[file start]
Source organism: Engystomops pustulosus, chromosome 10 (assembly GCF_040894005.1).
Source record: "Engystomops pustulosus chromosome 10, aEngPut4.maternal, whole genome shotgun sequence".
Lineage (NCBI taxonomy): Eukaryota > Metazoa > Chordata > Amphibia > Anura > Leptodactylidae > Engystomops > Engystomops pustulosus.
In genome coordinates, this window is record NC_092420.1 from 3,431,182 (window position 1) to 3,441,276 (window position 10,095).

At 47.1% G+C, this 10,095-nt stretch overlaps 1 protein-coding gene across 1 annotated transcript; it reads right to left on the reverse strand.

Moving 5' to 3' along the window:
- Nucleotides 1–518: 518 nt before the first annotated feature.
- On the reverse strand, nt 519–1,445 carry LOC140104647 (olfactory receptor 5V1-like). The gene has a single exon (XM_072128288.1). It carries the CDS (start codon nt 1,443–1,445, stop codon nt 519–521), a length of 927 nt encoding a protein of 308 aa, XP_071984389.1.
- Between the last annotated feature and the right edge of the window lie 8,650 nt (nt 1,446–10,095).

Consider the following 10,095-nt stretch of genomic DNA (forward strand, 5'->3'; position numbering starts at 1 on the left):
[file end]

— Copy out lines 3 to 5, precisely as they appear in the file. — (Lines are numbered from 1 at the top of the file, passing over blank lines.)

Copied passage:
Lineage (NCBI taxonomy): Eukaryota > Metazoa > Chordata > Amphibia > Anura > Leptodactylidae > Engystomops > Engystomops pustulosus.
In genome coordinates, this window is record NC_092420.1 from 3,431,182 (window position 1) to 3,441,276 (window position 10,095).

At 47.1% G+C, this 10,095-nt stretch overlaps 1 protein-coding gene across 1 annotated transcript; it reads right to left on the reverse strand.